Amazon Posts Surprise Loss After Spending on Warehouses (Bloomberg)
Amazon.com Inc. reported a surprise net loss as the world’s largest online retailer continued to pump money into warehouses and digital content, fueling sales growth at the expense of profits. The second-quarter net loss was $7 million, or 2 cents a share, compared with profit of $7 million, or 1 cent, a year earlier, the Seattle-based company said in a statement yesterday. Analysts had projected net income of $28.8 million on average, or 6 cents, according to data compiled by Bloomberg.
Goldman CEO on risk: The worst 'absolutely will happen' (CNBC)
"Most risk management is really just advanced contingency planning and disciplining yourself to realize that, given enough time, very low probability events not only can happen, but they absolutely will happen," said Blankfein. "The definition of infinity is that you wait long enough, everything happens." ... "Once you think that something is improbable and everybody thinks it, people modify their behavior in a way that makes it more probable," said Blankfein.
Detroit set to beat bad-faith charge over bankruptcy (Reuters)
Meetings without the chance for any back and forth, unreturned phone calls and brusque tactics. To opponents of Detroit's bankruptcy filing, Emergency Manager Kevyn Orr has utterly failed to negotiate with them. But retired city workers, who are fighting to stop their pensions from being cut, and hope to stop Detroit's bankruptcy by claiming in court that Orr didn't engage in good-faith negotiations, are likely out of luck.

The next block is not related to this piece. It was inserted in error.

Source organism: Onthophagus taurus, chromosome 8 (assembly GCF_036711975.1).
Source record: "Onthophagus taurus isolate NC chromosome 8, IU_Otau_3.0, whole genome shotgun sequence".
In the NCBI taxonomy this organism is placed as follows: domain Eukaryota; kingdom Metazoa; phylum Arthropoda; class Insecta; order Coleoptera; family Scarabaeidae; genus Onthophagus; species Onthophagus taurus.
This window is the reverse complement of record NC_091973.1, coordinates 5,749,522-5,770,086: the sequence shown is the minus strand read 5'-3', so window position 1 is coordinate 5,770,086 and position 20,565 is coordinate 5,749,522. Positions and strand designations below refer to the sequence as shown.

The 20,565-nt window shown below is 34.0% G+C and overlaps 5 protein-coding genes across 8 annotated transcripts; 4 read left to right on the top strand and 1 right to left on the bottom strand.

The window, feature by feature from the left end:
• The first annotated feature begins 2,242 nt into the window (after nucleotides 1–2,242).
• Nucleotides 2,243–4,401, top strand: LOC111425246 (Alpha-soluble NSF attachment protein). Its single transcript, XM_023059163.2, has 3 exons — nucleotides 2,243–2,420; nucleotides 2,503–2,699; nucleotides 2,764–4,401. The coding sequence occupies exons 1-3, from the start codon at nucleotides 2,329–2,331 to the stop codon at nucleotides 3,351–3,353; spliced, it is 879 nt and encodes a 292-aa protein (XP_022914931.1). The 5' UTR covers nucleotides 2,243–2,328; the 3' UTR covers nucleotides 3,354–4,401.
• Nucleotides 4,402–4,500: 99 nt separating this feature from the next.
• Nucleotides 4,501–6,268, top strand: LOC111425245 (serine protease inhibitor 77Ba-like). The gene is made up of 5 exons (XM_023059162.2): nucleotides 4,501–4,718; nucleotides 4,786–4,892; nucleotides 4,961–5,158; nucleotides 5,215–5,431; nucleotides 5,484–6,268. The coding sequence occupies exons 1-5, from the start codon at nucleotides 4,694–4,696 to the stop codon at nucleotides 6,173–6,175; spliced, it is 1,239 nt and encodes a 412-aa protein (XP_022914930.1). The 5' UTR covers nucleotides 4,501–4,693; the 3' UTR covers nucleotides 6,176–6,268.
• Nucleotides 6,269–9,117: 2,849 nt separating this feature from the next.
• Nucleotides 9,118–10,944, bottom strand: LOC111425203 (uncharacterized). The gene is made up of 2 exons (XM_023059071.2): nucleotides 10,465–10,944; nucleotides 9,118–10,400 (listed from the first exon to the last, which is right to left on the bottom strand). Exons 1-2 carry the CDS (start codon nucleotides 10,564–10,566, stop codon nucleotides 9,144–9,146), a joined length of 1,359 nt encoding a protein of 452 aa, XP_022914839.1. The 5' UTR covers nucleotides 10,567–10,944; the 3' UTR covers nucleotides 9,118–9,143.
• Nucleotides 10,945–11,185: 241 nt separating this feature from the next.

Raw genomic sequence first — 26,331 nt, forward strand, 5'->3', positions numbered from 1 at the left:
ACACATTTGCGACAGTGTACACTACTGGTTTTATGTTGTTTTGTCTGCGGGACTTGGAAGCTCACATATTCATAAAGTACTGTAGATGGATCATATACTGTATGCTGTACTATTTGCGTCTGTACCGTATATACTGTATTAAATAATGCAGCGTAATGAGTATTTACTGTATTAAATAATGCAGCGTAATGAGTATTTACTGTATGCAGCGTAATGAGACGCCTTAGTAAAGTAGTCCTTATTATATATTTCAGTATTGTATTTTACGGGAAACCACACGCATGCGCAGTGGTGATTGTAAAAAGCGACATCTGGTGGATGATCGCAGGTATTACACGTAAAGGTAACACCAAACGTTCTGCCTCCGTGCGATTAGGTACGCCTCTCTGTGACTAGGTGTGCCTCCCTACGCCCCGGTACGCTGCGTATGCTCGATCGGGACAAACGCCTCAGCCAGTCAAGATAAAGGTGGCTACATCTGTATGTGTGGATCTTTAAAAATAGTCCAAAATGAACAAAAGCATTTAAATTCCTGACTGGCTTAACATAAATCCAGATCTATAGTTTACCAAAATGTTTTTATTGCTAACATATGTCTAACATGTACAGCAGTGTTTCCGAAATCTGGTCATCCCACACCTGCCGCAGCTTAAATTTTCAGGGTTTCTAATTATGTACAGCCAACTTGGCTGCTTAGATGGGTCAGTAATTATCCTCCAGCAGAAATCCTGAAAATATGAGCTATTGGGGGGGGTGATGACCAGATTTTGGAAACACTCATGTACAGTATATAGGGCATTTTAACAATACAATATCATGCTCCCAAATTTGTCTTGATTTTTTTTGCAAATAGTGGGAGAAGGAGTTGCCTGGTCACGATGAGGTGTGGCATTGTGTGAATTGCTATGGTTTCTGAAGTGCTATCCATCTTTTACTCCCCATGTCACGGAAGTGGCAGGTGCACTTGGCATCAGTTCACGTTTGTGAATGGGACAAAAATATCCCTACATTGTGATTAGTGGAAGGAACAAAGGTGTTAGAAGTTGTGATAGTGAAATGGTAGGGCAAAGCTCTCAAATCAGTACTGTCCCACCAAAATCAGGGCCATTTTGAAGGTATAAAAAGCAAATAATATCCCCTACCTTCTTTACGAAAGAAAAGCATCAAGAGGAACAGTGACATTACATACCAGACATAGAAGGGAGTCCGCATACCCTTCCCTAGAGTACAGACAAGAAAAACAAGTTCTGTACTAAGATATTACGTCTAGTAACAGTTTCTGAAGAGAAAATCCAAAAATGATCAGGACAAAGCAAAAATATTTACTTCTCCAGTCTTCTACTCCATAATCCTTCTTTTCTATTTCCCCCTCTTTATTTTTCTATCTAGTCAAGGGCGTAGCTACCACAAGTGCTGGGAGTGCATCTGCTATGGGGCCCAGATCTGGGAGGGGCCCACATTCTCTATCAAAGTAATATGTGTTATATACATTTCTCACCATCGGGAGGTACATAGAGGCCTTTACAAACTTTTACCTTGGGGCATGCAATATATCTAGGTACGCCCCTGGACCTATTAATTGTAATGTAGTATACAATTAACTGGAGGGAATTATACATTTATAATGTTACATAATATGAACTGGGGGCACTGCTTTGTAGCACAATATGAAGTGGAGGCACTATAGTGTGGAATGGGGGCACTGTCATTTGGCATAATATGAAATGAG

Halliburton to Plead Guilty to Destroying Deepwater Horizon Evidence (WSJ)
Halliburton Co. will plead guilty to destroying evidence in the wake of the April 2010 Deepwater Horizon disaster. The government said Thursday that the company, a contractor involved in drilling the oil well that exploded in the Gulf of Mexico, destroyed computer simulations it performed in the months after the accident. Those simulations didn't bear out Halliburton's contention that BP PLC, which owned the well, erred by not following its advice on using certain equipment, the Justice Department said. ... In addition to pleading guilty to one count of destruction of evidence and paying a $200,000 fine, Halliburton will donate $55 million to the National Fish and Wildlife Foundation, the government said.
Fed-up Silda Spitzer plans to divorce Eliot after election (NYP)
Silda Spitzer is privately telling friends she plans to divorce her hooker-loving husband, Eliot Spitzer, Page Six can exclusively reveal. Multiple sources tell us long-suffering Silda — who, he last night admitted, will not be joining him on the campaign trail — “has had enough” and plans to start divorce proceedings after his run for New York City comptroller is over.
Murderer put killing wife on to-do list (UPI)
Jean Pierre Tiras stabbed his wife to death in winter 2012. But it was just part of his checklist. Trias' wife, Katherine Porter, was found dead after the stabbing. Her sisters Martha Porter and Sarah Porter filed a lawsuit that said the murder was premeditated. “Kill Kathie Kill Kathie Kill Kathie!!!!!” was written on a list of household chores in a computer file recovered by police.
Prince Harry wants to make sure Prince George "has fun" (CBS)
"It's fantastic to have an addition to the family," he added, joking, "I only hope my brother knows how expensive my babysitting charges are!"